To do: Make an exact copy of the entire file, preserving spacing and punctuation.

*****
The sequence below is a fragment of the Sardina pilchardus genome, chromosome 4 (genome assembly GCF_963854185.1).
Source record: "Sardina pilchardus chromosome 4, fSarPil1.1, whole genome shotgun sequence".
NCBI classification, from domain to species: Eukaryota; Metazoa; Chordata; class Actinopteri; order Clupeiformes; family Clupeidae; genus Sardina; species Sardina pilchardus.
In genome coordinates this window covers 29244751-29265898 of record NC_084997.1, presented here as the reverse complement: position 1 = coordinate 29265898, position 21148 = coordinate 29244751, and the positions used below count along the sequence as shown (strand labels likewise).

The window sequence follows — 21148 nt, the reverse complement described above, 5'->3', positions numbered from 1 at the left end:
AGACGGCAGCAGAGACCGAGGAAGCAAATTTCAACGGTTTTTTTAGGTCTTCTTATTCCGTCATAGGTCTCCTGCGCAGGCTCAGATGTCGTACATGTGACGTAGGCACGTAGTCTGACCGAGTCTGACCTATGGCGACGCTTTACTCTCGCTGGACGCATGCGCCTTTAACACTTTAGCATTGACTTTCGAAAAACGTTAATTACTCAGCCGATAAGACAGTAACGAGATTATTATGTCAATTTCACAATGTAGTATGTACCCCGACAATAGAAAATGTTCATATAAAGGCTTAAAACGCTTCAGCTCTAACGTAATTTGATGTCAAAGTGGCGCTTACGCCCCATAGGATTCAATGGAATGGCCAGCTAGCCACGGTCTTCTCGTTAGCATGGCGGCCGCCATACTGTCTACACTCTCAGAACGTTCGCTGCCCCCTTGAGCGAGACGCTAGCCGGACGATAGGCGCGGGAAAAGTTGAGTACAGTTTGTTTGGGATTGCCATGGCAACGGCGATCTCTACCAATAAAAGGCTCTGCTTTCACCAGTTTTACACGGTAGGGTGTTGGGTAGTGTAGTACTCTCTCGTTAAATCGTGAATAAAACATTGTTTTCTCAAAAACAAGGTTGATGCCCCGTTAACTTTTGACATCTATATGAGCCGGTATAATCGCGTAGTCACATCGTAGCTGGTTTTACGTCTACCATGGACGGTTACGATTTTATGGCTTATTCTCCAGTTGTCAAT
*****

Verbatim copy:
The sequence below is a fragment of the Sardina pilchardus genome, chromosome 4 (genome assembly GCF_963854185.1).
Source record: "Sardina pilchardus chromosome 4, fSarPil1.1, whole genome shotgun sequence".
NCBI classification, from domain to species: Eukaryota; Metazoa; Chordata; class Actinopteri; order Clupeiformes; family Clupeidae; genus Sardina; species Sardina pilchardus.
In genome coordinates this window covers 29244751-29265898 of record NC_084997.1, presented here as the reverse complement: position 1 = coordinate 29265898, position 21148 = coordinate 29244751, and the positions used below count along the sequence as shown (strand labels likewise).

The window sequence follows — 21148 nt, the reverse complement described above, 5'->3', positions numbered from 1 at the left end:
AGACGGCAGCAGAGACCGAGGAAGCAAATTTCAACGGTTTTTTTAGGTCTTCTTATTCCGTCATAGGTCTCCTGCGCAGGCTCAGATGTCGTACATGTGACGTAGGCACGTAGTCTGACCGAGTCTGACCTATGGCGACGCTTTACTCTCGCTGGACGCATGCGCCTTTAACACTTTAGCATTGACTTTCGAAAAACGTTAATTACTCAGCCGATAAGACAGTAACGAGATTATTATGTCAATTTCACAATGTAGTATGTACCCCGACAATAGAAAATGTTCATATAAAGGCTTAAAACGCTTCAGCTCTAACGTAATTTGATGTCAAAGTGGCGCTTACGCCCCATAGGATTCAATGGAATGGCCAGCTAGCCACGGTCTTCTCGTTAGCATGGCGGCCGCCATACTGTCTACACTCTCAGAACGTTCGCTGCCCCCTTGAGCGAGACGCTAGCCGGACGATAGGCGCGGGAAAAGTTGAGTACAGTTTGTTTGGGATTGCCATGGCAACGGCGATCTCTACCAATAAAAGGCTCTGCTTTCACCAGTTTTACACGGTAGGGTGTTGGGTAGTGTAGTACTCTCTCGTTAAATCGTGAATAAAACATTGTTTTCTCAAAAACAAGGTTGATGCCCCGTTAACTTTTGACATCTATATGAGCCGGTATAATCGCGTAGTCACATCGTAGCTGGTTTTACGTCTACCATGGACGGTTACGATTTTATGGCTTATTCTCCAGTTGTCAAT